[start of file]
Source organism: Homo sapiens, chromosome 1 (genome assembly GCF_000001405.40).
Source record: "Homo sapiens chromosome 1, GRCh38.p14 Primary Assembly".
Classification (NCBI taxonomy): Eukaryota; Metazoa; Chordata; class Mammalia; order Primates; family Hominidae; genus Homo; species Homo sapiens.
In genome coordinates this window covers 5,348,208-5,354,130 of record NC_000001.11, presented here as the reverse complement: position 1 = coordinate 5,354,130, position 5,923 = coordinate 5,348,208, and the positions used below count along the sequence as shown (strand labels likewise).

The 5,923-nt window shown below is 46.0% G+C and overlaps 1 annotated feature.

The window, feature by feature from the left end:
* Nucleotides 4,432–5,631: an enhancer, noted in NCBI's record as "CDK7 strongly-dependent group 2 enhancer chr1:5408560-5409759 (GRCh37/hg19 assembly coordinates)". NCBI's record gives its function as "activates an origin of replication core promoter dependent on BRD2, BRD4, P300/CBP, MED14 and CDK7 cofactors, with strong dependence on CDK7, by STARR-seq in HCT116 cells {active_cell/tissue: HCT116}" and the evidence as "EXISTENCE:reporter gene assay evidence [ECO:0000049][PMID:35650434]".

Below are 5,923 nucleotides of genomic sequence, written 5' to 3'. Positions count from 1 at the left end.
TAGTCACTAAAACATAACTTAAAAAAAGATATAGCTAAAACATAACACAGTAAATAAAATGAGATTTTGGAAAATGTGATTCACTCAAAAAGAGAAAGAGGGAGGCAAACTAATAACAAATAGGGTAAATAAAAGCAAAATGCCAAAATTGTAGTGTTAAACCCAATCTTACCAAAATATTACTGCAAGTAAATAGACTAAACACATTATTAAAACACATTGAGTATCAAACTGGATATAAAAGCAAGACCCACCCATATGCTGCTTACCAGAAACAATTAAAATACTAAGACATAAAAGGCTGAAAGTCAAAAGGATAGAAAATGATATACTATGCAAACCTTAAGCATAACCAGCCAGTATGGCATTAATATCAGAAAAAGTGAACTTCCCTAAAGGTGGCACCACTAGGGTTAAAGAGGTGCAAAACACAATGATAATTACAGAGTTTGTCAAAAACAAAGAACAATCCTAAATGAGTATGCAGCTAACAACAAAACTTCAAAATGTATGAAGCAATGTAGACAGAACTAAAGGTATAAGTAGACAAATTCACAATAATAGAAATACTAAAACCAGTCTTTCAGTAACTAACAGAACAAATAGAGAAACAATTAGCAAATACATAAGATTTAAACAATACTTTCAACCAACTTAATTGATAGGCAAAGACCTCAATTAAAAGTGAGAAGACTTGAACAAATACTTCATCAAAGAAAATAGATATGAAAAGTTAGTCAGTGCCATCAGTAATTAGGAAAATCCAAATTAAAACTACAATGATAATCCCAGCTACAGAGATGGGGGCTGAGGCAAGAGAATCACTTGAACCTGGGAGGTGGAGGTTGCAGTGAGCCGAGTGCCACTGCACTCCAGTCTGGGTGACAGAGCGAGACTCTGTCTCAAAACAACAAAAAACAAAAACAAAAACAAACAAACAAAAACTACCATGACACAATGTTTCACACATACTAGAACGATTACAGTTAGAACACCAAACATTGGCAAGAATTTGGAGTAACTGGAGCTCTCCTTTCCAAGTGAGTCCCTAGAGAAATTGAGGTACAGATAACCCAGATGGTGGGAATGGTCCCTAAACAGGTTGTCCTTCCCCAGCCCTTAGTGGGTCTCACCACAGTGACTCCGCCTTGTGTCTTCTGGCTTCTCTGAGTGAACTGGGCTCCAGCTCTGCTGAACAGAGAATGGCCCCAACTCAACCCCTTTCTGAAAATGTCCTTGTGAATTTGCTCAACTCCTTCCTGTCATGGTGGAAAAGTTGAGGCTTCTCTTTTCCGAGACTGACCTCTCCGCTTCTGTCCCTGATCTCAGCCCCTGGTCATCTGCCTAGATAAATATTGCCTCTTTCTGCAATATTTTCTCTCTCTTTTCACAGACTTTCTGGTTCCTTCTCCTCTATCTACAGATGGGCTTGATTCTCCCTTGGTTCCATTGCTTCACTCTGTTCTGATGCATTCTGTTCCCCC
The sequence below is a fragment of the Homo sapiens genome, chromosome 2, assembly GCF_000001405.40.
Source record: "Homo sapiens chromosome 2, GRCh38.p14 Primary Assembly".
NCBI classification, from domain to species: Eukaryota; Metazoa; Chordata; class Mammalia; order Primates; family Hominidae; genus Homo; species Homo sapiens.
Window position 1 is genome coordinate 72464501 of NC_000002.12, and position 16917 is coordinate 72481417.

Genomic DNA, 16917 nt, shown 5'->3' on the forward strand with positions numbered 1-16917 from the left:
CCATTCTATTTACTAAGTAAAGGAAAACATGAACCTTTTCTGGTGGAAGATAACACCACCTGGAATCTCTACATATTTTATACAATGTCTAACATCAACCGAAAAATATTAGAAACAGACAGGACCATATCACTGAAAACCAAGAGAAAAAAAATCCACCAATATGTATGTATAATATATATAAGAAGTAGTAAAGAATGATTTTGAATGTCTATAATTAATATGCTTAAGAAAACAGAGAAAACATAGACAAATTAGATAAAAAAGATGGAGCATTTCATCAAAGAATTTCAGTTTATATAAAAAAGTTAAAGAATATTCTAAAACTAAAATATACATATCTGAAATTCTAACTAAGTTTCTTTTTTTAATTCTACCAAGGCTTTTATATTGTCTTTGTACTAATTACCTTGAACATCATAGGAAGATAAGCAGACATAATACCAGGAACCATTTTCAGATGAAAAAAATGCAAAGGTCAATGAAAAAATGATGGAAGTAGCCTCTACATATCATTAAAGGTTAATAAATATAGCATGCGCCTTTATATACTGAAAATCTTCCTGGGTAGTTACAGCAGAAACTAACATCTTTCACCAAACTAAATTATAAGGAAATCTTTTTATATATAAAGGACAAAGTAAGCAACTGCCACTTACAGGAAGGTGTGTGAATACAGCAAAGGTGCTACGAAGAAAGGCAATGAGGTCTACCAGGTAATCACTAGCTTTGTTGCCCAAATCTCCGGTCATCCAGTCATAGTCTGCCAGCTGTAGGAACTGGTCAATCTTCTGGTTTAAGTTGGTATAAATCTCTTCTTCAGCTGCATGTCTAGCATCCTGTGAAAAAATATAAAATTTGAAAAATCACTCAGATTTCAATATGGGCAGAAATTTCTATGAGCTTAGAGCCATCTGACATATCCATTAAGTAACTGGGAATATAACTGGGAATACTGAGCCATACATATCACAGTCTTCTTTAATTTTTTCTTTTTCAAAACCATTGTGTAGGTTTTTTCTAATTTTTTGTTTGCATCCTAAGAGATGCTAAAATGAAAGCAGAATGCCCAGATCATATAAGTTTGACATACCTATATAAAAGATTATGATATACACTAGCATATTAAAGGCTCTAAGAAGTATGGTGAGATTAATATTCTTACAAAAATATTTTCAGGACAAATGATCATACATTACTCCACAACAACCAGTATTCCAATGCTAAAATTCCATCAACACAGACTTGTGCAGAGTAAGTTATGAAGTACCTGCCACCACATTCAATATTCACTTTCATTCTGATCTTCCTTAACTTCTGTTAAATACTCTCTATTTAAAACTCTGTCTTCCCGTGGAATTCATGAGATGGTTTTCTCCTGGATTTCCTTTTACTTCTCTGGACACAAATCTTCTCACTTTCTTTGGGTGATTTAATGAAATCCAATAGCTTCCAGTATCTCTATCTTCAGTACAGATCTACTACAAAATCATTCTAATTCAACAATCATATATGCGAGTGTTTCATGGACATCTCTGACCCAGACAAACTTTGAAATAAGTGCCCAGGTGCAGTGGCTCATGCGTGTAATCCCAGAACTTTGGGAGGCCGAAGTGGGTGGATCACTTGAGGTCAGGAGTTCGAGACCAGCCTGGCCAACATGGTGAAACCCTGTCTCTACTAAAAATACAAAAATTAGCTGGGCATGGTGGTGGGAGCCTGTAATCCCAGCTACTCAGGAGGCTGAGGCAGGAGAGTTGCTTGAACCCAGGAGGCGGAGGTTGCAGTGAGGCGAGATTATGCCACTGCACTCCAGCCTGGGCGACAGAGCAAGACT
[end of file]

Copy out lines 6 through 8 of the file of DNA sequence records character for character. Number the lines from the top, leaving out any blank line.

The window, feature by feature from the left end:
* Nucleotides 4,432–5,631: an enhancer, noted in NCBI's record as "CDK7 strongly-dependent group 2 enhancer chr1:5408560-5409759 (GRCh37/hg19 assembly coordinates)". NCBI's record gives its function as "activates an origin of replication core promoter dependent on BRD2, BRD4, P300/CBP, MED14 and CDK7 cofactors, with strong dependence on CDK7, by STARR-seq in HCT116 cells {active_cell/tissue: HCT116}" and the evidence as "EXISTENCE:reporter gene assay evidence [ECO:0000049][PMID:35650434]".

Below are 5,923 nucleotides of genomic sequence, written 5' to 3'. Positions count from 1 at the left end.